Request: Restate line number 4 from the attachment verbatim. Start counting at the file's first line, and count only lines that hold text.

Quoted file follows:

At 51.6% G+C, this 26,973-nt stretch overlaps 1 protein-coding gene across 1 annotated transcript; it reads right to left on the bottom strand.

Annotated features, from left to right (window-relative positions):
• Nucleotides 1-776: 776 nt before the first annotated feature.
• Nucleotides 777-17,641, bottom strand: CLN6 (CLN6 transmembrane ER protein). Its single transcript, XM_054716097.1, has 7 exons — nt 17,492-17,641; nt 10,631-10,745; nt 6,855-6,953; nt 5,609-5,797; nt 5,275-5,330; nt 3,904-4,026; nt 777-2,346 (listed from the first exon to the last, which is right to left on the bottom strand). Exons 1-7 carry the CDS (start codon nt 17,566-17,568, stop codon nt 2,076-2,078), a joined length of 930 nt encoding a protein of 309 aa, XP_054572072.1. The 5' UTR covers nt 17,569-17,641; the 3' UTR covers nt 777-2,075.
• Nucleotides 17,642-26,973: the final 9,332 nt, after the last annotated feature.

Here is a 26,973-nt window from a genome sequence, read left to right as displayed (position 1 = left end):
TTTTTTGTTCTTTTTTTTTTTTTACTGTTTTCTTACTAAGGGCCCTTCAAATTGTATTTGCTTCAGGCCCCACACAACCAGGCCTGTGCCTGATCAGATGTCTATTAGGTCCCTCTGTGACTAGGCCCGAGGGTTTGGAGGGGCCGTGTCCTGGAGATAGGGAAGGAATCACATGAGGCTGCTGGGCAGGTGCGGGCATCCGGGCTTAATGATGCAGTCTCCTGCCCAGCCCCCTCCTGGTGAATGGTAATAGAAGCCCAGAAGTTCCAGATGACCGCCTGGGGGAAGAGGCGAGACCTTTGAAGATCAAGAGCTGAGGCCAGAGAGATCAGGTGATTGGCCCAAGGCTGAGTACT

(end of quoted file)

• Nucleotides 777-17,641, bottom strand: CLN6 (CLN6 transmembrane ER protein). Its single transcript, XM_054716097.1, has 7 exons — nt 17,492-17,641; nt 10,631-10,745; nt 6,855-6,953; nt 5,609-5,797; nt 5,275-5,330; nt 3,904-4,026; nt 777-2,346 (listed from the first exon to the last, which is right to left on the bottom strand). Exons 1-7 carry the CDS (start codon nt 17,566-17,568, stop codon nt 2,076-2,078), a joined length of 930 nt encoding a protein of 309 aa, XP_054572072.1. The 5' UTR covers nt 17,569-17,641; the 3' UTR covers nt 777-2,075.